openSUSE ships with a fairly standard set of open source software, including Firefox, LibreOffice, the VLC media player, and GIMP. Since I installed the KDE Plasma desktop many applications were members of the KDE family, including the KOrganizer planner, KAddressBook, Kmail and the Dolphin file manager. TigerVNC was included for remote desktop sessions and Kleopatra was installed for managing certificates and security keys. The distribution ships with systemd as the init software and runs on version 4.18 of the Linux kernel. When I first installed Tumbleweed the default kernel was 4.18.12, but a month later I had been updated to 4.18.15 - the version gradually increases over time.
I found that, out of the box, openSUSE would play my audio files, including MP3s. However, I could not play video files due to the codecs not being included. There are a few ways to attempt to resolve this and I decided to try the easiest first. I went on-line and did a search for openSUSE's "1-click" media support, which took me to a community website where I could indeed click a button to set up community repositories, install third-party media support and some media players. The 1-click install failed and aborted due to missing package dependencies.
openSUSE Tumbleweed 2018 -- Trying to play a video file (full image size: 538kB, resolution: 1280x1024 pixels)
I then opened the distribution's software manager and made sure the necessary community repositories were enabled. I then tried to manually install the codecs and media players I wanted. These also failed to download because of missing or broken dependencies. I was unable to install the new VLC beta, MPlayer and gstreamer codecs, as all were missing dependencies. I was able to install the mpv player, but it crashed whenever I tried to play a video file. In the end, after a handful of attempts, I gave up on being able to play videos on Tumbleweed. Broken media support did not resolve itself during the span of my trial.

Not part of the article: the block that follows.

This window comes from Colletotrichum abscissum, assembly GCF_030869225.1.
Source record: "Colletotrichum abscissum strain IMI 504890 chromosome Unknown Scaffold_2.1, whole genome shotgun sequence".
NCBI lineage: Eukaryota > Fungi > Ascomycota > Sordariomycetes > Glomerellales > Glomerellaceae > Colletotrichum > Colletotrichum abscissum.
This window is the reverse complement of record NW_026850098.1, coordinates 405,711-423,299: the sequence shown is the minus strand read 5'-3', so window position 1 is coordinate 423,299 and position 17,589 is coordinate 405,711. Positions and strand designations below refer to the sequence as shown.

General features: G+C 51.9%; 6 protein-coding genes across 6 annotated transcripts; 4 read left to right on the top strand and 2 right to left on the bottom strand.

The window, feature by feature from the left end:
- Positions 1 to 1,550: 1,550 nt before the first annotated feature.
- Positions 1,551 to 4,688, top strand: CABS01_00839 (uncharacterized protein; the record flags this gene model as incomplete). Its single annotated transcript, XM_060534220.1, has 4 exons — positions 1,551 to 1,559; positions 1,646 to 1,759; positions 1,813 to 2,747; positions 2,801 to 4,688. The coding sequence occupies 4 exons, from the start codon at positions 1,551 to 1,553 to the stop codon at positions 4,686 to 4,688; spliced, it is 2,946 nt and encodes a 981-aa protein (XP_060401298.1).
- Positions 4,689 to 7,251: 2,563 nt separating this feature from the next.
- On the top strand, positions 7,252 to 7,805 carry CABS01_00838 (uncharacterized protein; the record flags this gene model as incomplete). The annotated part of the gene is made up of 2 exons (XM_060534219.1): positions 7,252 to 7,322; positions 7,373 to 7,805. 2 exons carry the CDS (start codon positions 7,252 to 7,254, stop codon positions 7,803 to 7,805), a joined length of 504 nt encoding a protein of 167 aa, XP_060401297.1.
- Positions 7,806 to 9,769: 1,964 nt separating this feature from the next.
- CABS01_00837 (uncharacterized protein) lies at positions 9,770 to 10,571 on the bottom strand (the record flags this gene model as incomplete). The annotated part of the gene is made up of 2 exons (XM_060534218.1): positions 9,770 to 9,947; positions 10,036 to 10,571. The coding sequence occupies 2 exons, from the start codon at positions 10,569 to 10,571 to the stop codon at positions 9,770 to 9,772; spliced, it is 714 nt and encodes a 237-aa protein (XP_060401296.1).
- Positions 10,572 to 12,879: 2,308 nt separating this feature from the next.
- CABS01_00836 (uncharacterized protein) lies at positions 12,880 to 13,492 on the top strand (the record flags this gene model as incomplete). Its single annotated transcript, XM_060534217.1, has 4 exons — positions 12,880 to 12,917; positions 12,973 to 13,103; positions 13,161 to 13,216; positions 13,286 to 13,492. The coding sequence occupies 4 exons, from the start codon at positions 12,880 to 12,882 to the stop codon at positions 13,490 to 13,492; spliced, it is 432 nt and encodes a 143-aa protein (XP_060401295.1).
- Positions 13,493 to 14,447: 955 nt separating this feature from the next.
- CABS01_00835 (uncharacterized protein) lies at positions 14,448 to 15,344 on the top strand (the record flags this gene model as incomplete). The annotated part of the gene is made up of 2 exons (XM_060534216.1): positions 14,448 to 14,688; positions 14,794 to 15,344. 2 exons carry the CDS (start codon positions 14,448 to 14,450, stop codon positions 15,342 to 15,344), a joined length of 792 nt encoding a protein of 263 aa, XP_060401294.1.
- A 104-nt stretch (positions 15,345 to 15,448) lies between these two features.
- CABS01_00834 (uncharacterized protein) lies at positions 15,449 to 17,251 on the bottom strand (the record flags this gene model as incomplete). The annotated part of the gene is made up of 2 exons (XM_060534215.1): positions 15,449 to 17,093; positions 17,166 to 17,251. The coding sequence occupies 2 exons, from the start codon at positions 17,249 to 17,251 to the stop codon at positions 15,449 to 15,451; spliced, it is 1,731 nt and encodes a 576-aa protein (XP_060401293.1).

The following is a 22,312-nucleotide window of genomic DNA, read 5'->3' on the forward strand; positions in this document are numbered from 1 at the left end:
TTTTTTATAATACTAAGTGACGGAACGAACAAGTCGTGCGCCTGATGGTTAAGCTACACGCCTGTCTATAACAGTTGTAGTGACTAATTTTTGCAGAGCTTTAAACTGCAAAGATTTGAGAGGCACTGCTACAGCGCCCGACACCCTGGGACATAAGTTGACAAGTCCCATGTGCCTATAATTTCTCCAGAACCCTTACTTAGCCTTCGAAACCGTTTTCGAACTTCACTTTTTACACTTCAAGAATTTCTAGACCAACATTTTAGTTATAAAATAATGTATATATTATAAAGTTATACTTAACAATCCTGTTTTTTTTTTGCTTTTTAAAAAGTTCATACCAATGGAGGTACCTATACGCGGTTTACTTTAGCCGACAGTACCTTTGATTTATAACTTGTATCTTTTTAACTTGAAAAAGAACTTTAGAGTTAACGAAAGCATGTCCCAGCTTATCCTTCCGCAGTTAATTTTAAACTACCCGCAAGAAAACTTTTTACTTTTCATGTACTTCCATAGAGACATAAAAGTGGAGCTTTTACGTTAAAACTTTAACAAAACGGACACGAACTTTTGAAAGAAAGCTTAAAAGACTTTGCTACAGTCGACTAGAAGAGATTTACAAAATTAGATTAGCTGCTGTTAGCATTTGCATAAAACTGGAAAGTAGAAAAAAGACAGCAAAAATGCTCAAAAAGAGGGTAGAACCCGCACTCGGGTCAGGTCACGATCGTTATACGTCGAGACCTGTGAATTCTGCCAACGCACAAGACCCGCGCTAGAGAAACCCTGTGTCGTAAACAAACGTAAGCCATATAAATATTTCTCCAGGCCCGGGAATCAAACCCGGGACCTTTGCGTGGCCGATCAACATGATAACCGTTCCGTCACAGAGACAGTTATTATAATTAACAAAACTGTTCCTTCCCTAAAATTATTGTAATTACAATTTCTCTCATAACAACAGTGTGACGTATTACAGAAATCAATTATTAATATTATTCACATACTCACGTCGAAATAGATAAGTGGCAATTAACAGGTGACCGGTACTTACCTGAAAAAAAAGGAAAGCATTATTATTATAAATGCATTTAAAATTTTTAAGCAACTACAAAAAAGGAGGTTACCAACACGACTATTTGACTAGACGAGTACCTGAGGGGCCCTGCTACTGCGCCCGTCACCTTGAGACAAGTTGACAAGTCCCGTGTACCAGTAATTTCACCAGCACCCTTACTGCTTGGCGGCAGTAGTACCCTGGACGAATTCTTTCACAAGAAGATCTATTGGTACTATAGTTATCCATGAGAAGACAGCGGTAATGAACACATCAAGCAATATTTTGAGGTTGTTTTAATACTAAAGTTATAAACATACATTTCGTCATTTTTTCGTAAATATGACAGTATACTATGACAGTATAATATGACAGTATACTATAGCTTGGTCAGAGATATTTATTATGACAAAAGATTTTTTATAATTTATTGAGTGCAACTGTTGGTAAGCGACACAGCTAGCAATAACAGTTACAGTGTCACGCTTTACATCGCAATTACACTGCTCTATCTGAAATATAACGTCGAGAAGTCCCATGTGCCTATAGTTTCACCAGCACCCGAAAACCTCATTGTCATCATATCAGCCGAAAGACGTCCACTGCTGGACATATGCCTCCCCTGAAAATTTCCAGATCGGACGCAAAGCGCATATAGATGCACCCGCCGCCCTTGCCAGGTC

Having talked about struggling with media packages, I think this is a good time to talk more about software management on Tumbleweed. When we first sign into the Plasma desktop a widget checks for new updates and will leave an icon in the system tray letting us know when new packages are available. The first day I was running Tumbleweed there were 88 updates. The desktop widget does not handle installing these new packages for us, instead it advises us to open a terminal and run "sudo zypper dup" to grab the latest versions of packages. The "zypper dup" command performs a distribution upgrade, installing new packages, removing stale ones and trying to fix any dependency issues.
By the end of the first month I had installed about 1,100 updates, totalling over 700MB in size. In other words, I'd basically downloaded a whole new distribution's worth of software in four weeks.
Apart from the update widget and the zypper command line package manager, there are two graphical software managers. The first is Discover, which handles desktop software. On the left side of the Discover window there are links for opening a list of available software, checking updates and browsing settings. On the right we see programs in the selected software category or search results. We can click a button next to an application's entry to install it, or click on the package to bring up more information about it.
openSUSE Tumbleweed 2018 -- Text fields in settings panel undefined (full image size: 274kB, resolution: 1280x1024 pixels)
When I first started using Discover it worked fairly well, except that all the text entries in the Settings panel were missing. Every option and checkbox had the word "undefined" next to it, making it impossible to know what the user was selecting. This was fixed in a future update.